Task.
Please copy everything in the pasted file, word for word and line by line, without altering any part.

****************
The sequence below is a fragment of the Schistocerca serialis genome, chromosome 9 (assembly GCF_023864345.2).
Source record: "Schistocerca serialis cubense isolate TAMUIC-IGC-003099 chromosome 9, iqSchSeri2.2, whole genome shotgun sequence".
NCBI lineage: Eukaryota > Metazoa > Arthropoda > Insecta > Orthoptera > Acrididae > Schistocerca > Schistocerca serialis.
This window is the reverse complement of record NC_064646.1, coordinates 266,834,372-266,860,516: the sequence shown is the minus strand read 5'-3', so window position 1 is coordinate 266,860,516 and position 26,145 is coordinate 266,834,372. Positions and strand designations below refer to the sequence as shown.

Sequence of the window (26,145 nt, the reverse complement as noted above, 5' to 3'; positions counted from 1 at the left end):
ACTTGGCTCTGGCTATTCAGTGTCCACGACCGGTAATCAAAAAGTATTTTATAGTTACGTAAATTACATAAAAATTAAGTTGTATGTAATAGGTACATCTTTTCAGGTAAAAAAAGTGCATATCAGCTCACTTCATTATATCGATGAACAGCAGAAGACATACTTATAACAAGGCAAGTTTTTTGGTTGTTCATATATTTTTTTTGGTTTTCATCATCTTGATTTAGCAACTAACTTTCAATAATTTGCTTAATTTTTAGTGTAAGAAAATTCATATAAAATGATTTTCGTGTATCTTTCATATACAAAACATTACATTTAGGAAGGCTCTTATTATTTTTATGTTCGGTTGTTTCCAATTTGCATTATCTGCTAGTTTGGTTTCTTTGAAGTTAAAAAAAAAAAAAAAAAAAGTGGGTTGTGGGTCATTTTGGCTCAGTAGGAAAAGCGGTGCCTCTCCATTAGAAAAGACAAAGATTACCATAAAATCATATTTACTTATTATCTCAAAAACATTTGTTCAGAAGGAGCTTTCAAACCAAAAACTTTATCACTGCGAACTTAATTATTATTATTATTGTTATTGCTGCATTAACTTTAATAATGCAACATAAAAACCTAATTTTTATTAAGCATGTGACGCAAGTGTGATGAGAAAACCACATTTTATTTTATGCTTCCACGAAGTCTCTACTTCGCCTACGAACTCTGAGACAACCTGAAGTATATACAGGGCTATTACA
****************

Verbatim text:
The sequence below is a fragment of the Schistocerca serialis genome, chromosome 9 (assembly GCF_023864345.2).
Source record: "Schistocerca serialis cubense isolate TAMUIC-IGC-003099 chromosome 9, iqSchSeri2.2, whole genome shotgun sequence".
NCBI lineage: Eukaryota > Metazoa > Arthropoda > Insecta > Orthoptera > Acrididae > Schistocerca > Schistocerca serialis.
This window is the reverse complement of record NC_064646.1, coordinates 266,834,372-266,860,516: the sequence shown is the minus strand read 5'-3', so window position 1 is coordinate 266,860,516 and position 26,145 is coordinate 266,834,372. Positions and strand designations below refer to the sequence as shown.

Sequence of the window (26,145 nt, the reverse complement as noted above, 5' to 3'; positions counted from 1 at the left end):
ACTTGGCTCTGGCTATTCAGTGTCCACGACCGGTAATCAAAAAGTATTTTATAGTTACGTAAATTACATAAAAATTAAGTTGTATGTAATAGGTACATCTTTTCAGGTAAAAAAAGTGCATATCAGCTCACTTCATTATATCGATGAACAGCAGAAGACATACTTATAACAAGGCAAGTTTTTTGGTTGTTCATATATTTTTTTTGGTTTTCATCATCTTGATTTAGCAACTAACTTTCAATAATTTGCTTAATTTTTAGTGTAAGAAAATTCATATAAAATGATTTTCGTGTATCTTTCATATACAAAACATTACATTTAGGAAGGCTCTTATTATTTTTATGTTCGGTTGTTTCCAATTTGCATTATCTGCTAGTTTGGTTTCTTTGAAGTTAAAAAAAAAAAAAAAAAAAGTGGGTTGTGGGTCATTTTGGCTCAGTAGGAAAAGCGGTGCCTCTCCATTAGAAAAGACAAAGATTACCATAAAATCATATTTACTTATTATCTCAAAAACATTTGTTCAGAAGGAGCTTTCAAACCAAAAACTTTATCACTGCGAACTTAATTATTATTATTATTGTTATTGCTGCATTAACTTTAATAATGCAACATAAAAACCTAATTTTTATTAAGCATGTGACGCAAGTGTGATGAGAAAACCACATTTTATTTTATGCTTCCACGAAGTCTCTACTTCGCCTACGAACTCTGAGACAACCTGAAGTATATACAGGGCTATTACA